Contrast his 2013 season to Richardson's situation in August 2005, when he was a freshman on the junior-varsity team at Landry High School in New Orleans. With Katrina approaching, school officials canceled his game shortly before kickoff. City officials declared a mandatory evacuation. Richardson left New Orleans with his parents, Albert Joseph and Anita Richardson, with plans to ride out the storm in Baker, Louisiana, a Baton Rouge suburb. Weeks later, the family returned to a house with broken water pipes and rampant black mold.
"We had to get rid of all the furniture, the refrigerator. Everything had to go," said Richardson, who wound up enrolling at Baker High School after a month in limbo. A late-season addition to the Baker football team, Richardson rarely played before the family moved to Fort Worth in October 2006.
Richardson enrolled at North Crowley High School, but did not play football that season. As a junior, he joined the team but missed multiple games because of UIL grade-related issues. Richardson said he "got my grades right for my senior year" and sought to hone his skills at a Baylor summer camp. While there, he caught the eye of Bears offensive line coach Randy Clements. Baylor offered a scholarship. A stunned Richardson accepted.
"I really was surprised," Richardson said. "Nobody knew me. Baylor … took a chance on me. But the minute that door opened for me, I said ‘I'm going to college' even though I was still in deep water with high school [academics]." Richardson, still behind on core classes from his semester in limbo in Louisiana, crossed that finish line during summer school after missing out on North Crowley's graduation ceremony.
"By then, I'd made some close friends. But I didn't get to walk across the stage with them," Richardson said. "That hurt me." After swapping some baby fat for muscle while redshirting in his first year on campus, Richardson dished out his share of pain to opponents.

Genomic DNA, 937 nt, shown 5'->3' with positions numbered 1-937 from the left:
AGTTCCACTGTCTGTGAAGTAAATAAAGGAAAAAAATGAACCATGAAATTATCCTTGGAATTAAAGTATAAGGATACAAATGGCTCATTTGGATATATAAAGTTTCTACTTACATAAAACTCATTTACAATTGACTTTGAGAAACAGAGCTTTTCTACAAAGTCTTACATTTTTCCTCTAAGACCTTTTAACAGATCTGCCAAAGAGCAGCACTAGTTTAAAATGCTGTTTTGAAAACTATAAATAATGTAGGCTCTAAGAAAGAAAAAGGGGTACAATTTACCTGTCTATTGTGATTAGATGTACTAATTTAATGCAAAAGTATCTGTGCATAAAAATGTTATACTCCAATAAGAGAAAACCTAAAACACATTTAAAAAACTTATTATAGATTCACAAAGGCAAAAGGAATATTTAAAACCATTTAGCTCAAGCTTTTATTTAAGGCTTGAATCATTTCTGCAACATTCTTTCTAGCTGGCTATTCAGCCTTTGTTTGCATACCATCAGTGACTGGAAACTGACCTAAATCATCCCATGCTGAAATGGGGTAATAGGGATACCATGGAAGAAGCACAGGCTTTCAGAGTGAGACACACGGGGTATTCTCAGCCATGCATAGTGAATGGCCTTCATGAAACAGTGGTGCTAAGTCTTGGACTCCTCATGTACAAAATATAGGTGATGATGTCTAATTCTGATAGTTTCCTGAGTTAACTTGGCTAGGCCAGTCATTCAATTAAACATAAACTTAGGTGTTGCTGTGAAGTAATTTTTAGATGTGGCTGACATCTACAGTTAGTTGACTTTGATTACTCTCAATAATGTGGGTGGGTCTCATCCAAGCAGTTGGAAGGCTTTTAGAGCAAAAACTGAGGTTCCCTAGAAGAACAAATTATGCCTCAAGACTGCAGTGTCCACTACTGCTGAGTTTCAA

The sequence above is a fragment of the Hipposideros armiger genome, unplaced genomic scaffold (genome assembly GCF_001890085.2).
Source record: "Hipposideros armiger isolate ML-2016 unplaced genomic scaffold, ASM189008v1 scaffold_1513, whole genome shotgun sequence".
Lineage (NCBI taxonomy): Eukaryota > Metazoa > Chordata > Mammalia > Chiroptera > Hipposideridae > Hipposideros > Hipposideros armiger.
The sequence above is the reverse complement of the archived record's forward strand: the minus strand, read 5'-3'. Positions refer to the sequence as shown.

"He's an individual who came in here without much fanfare. Zero, actually," Baylor coach Art Briles said. "And he's earned everything he's getting now in terms of accolades. He deserves everything that's coming his way with the way he's handled himself on and off the field."
For Richardson, the moral of his story is a simple one. "If an opportunity shows itself, you've got to take it," Richardson said. "Even if opportunity really isn't there, there's something in any situation that you can make an opportunity of. I'm going to take my blessings, but I'm going to run with them when I get them."
The coaching staff saw Richardson as a valuable "sixth man" for the offensive line in 2010. He played in 12 games, alternating between the two linemen spots on the left side, earning four starting assignments at guard. He finished third on the team with 63 knockdowns and was named to the All-Big 12 Conference Freshman Team.
Richardson moved to left tackle as a sophomore and was one of nine players on the team to start every game. He registered 70 knockdowns, third-best on the team and did not grade lower than 81% for blocking consistency in any contest. Protecting the quarterback's blind-side, the Bears finished second in the nation with an average of 587.1 yards per game in total offense, placing fourth in passing (351.5 ypg), fourth in scoring (45.3 ppg) and 10th in rushing (235.6 ypg).
An All-Big 12 Conference honorable mention the previous season, Richardson garnered first-team All-Big 12 and consensus All-American second-team accolades as a junior. He led the team with 105 knockdowns and paced the league with an 89.8% grade for blocking consistency in 2012. He was also selected Big 12 Offensive Lineman of the Year by the league's coaches. With the massive left guard clearing rush lanes, Baylor averaged 231.7 yards per game on the ground and finished second nationally in total offense (572.2 ypg).
Richardson started 42 of the 51 games that he appeared in at Baylor…Only defensive end Terrance Lloyd (43) had more career starts among the members of the Bears' 2013 roster…The recipient of the 2013 Jim Parker Award (college football's top offensive lineman), Richardson is the first Baylor player and only the fifth in Big 12 Conference history to receive that national honor…Registered 321 knockdowns (6.17 per game) and recorded sixty-five touchdown-resulting blocks (1.27 per game)…Among his starting assignments, 29 came at left guard and 13 were at left tackle.